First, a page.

The Animal Welfare Board of India has recently issued a notice calling for people to celebrate “Cow Hug Day” on February 14th with the aim of spreading “positive energy” and promoting “collective happiness”. The board has criticized the influence of Western civilization and expressed concern that traditional Vedic customs are in danger of becoming extinct as young generations are least bothered about the cultural values of India.
In addition to promoting cultural values, the board also wishes to encourage the young generation of India to embrace agriculture and animal husbandry. Hugging cows is seen as a way to show support for these important industries, as well as to promote prosperity. Ancient Indians believed that the cow is “Kamadhenu”, a symbol of prosperity, and hugging cows is seen as a way to embrace this prosperity.
Despite the good intentions behind this initiative, it has faced criticism from some quarters. Some have used this opportunity to mock and make fun of the decision, wrongly attributing it to the BJP. However, it is important to note that this was an instruction put forward by the Ministry of Agriculture and not by the BJP.
This call for a celebration of Cow Hug Day has generated a significant amount of buzz on social media and has sparked a debate about the celebration of Valentine’s Day in India. Some people argue that the celebration of Valentine’s Day goes against the cultural and moral values of the country, as it is seen as a blindly adopted Western tradition.
Cow cuddling therapy involves interacting with cows in a nurturing and therapeutic manner, which has been shown to have physical and psychological benefits such as reducing stress, lowering blood pressure, improving mood, and promoting well-being. This practice has a strong historical tradition in India where cows have been revered for centuries and are considered symbols of wealth, strength, and motherly love in Hinduism, where their milk is used for religious rituals and is believed to have purifying properties. Despite this cultural and religious significance, some young people in India who have been exposed to Western ideas may feel ashamed of cow cuddling therapy. However, it’s worth noting that Western people are now embracing cow cuddling therapy, and are even spending significant amounts of money to participate in this therapy. This shows that the appeal and benefits of cow cuddling therapy are universal, and that people from many different cultures are willing to invest in this form of therapy for their well-being. Regardless of its origin, the important thing is to approach cow cuddling therapy with an open mind and respect for its cultural and historical significance.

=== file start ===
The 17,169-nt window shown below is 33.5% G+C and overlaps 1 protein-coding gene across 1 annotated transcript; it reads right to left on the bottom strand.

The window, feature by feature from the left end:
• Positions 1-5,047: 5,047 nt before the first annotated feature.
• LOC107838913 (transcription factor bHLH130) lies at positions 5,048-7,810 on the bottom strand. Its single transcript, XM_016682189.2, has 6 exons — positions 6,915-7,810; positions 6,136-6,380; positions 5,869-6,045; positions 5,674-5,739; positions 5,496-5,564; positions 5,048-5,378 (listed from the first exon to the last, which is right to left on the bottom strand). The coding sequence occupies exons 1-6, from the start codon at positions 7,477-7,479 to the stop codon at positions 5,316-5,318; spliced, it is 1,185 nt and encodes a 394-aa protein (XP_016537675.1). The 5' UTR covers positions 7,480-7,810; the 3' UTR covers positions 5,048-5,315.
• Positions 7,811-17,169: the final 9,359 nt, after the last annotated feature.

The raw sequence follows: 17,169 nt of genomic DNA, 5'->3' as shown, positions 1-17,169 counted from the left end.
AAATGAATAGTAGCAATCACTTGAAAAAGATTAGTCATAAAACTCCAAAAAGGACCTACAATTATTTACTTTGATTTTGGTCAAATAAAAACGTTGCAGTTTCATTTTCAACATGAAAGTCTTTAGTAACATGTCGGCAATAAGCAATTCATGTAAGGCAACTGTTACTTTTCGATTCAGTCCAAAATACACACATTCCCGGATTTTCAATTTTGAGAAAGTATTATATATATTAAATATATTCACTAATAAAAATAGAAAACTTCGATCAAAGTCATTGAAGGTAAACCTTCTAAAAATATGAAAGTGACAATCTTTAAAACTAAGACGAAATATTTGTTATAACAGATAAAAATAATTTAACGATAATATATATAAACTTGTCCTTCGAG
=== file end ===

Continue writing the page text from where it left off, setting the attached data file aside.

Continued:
In conclusion, the Animal Welfare Board of India’s call for the celebration of Cow Hug Day is not just about promoting cultural values, but also about encouraging the young generation to embrace agriculture and animal husbandry. The cow is seen as a symbol of prosperity and an important part of traditional Indian culture. Despite the criticism it has received, the celebration of Cow Hug Day has generated a lot of discussion and has sparked a debate about the place of Western customs in India. It remains to be seen how the discussion will evolve in the future.